Methods. Of 632 patients with AVMs, intranidal aneurysms were found in 35 (5.5%) and flow-related aneurysms in 71 (11.2%). Patients with intranidal aneurysms presented more frequently with hemorrhage (72% compared with 40%, p < 0.001) and had a 9.8% per year risk rate of bleeding during follow-up review. Twelve (17%) of the patients with flow-related aneurysms associated with an AVM presented with hemorrhage from an aneurysm, whereas 15 (21%) bled from their AVM. Seventeen patients underwent angiography after AVM treatment (mean 2.25 years). Of 23 proximal aneurysms, 18 (78.3%) were unchanged, four (17.4%) were smaller, and one (4.3%) had disappeared, whereas four (80%) of five distal aneurysms regressed completely and one was unchanged. Sixteen patients underwent angiography after partial AVM treatment (mean 3.8 years). In cases with less than a 50% reduction in the AVM, no aneurysms regressed, although two enlarged and bled. In cases with greater than a 50% reduction in the AVM, two of three distal aneurysms disappeared and five proximal aneurysms were unchanged.

Conclusions. Arterial aneurysms associated with cerebral AVMs may be classified as intranidal, flow-related, or unrelated to the AVM nidus. Intranidal aneurysms have a high correlation with hemorrhagic clinical presentation and a risk of bleeding during the follow-up period that considerably exceeds that which would be expected in their absence. Patients with flow-related aneurysms in association with an AVM may present with hemorrhage from either lesion. Aneurysms that arise on distal feeding arteries near the nidus have a high probability of regressing with substantial or curative AVM therapy.

Restricted access

Gary J. Redekop, Felix A. Durity, and W. Barrie Woodhurst

✓ A series of 49 consecutively treated patients with 52 aneurysms of the upper basilar artery (BA) is presented. Thirtynine aneurysms arose at the BA bifurcation, 11 at the origin of the superior cerebellar artery (SCA), and two from the upper BA trunk just below the SCA. The patient population consisted of 36 women and 13 men, with a mean age of 50 years (range 23–74 years). Of the 35 patients presenting with subarachnoid hemorrhage, 10 were Grade I, 10 were Grade II, 11 were Grade III, and four were Grade IV according to the Hunt and Hess scale. Treatment consisted of aneurysm neck clipping in 28, proximal occlusion of the BA in three, and endovascular therapy with coils in four patients. The remaining 14 patients with unruptured aneurysms underwent direct neck clipping. Postoperatively, 38 patients developed diplopia in at least one direction of gaze but this had resolved in 31 of them at the last follow-up evaluation. There were four deaths (8.2%): two as a result of rebleeding following coil compaction at 8 days and 9 months posttreatment, respectively; one as a result of vasospasm; and one as a result of brainstem infarction after proximal occlusion of the BA in a giant bifurcation aneurysm. Of the surviving patients, 33 (67.3%) made an excellent recovery, seven (14.3%) made a good recovery, and five (10.2%) were in poor condition at the last follow-up review. Direct microsurgical clipping of most aneurysms of the BA apex region can be performed with acceptable rates of morbidity. These data from an unselected series of patients in a general hospital provide a basis for comparison with developing alternative techniques.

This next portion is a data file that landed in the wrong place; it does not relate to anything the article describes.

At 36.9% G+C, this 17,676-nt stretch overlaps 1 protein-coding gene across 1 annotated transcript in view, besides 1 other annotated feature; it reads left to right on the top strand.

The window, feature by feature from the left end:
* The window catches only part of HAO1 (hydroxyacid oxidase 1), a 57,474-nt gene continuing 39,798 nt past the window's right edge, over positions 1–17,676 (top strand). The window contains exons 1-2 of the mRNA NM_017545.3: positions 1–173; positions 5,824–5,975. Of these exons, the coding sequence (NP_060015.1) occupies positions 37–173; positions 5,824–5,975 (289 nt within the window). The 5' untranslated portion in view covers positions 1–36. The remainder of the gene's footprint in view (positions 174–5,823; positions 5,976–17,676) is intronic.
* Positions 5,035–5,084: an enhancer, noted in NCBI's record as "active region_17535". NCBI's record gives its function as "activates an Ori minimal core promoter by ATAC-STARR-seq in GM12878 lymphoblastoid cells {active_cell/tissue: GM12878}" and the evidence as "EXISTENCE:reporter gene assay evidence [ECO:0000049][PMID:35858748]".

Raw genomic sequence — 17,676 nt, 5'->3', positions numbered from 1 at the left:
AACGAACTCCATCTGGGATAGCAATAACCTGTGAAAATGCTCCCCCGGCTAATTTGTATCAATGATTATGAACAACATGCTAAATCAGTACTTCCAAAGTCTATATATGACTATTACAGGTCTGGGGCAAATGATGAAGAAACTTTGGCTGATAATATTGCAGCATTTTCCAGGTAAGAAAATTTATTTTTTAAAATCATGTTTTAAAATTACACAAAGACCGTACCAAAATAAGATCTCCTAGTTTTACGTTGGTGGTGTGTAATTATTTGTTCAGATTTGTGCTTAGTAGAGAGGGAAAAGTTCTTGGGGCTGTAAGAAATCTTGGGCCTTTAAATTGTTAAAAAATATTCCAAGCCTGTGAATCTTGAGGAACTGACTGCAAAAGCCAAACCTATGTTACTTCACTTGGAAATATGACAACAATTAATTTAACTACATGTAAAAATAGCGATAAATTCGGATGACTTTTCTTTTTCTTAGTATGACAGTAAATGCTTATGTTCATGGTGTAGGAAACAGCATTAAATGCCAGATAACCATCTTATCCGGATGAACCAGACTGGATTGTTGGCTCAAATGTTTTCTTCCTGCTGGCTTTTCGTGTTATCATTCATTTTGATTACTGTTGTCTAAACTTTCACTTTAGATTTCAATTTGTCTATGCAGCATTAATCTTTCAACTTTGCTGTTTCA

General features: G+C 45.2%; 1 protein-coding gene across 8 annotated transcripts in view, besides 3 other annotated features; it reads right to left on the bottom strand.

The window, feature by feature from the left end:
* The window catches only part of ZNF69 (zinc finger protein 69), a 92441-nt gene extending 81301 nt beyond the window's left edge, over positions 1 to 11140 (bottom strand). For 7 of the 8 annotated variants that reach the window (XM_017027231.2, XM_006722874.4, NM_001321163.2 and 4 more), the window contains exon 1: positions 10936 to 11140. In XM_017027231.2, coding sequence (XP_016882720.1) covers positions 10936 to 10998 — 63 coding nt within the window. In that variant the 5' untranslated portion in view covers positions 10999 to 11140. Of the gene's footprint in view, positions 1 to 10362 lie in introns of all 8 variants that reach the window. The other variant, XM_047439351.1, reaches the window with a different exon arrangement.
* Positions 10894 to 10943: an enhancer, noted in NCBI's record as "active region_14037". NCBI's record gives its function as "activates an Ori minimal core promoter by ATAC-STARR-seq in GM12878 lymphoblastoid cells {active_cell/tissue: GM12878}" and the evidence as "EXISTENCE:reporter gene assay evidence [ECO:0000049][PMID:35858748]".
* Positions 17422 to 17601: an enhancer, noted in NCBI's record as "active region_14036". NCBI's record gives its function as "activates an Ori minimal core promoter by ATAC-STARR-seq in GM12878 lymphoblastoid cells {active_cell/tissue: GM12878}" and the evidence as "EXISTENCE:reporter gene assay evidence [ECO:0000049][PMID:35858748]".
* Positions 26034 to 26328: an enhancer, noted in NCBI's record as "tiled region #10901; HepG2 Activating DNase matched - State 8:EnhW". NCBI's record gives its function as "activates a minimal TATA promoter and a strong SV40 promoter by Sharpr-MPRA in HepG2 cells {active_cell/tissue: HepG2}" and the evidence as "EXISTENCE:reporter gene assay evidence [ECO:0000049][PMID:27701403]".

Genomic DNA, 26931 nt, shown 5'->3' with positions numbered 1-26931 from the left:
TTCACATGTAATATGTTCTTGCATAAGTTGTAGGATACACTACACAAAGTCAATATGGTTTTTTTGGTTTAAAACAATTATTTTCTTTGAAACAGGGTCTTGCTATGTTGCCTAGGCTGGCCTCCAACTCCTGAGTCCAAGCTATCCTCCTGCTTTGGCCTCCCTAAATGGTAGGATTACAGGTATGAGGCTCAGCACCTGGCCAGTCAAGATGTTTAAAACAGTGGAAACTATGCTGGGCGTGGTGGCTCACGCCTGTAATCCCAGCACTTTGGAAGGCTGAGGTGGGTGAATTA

Restricted access

Charlotte Dandurand, Lily Zhou, Swetha Prakash, Gary Redekop, Peter Gooderham, and Charles S. Haw


The main goal of preventive treatment of unruptured intracranial aneurysms (UIAs) is to avoid the morbidity and mortality associated with aneurysmal subarachnoid hemorrhage. A comparison between the conservative approach and the surgical approach combining endovascular treatment and microsurgical clipping is currently lacking. This study aimed to conduct an updated evaluation of cost-effectiveness comparing the two approaches in patients with UIA.


A decision tree with a Markov model was developed. Quality-adjusted life-years (QALYs) associated with living with UIA before and after treatment were prospectively collected from a cohort of patients with UIA at a tertiary center. Other inputs were obtained from published literature. Using Monte Carlo simulation for patients aged 55, 65, and 75 years, the authors modeled the conservative management in comparison with preventive treatment. Different proportions of endovascular and microsurgical treatment were modeled to reflect existing practice variations between treatment centers. Outcomes were assessed in terms of QALYs. Sensitivity analyses to assess the model’s robustness and completed threshold analyses to examine the influence of input parameters were performed.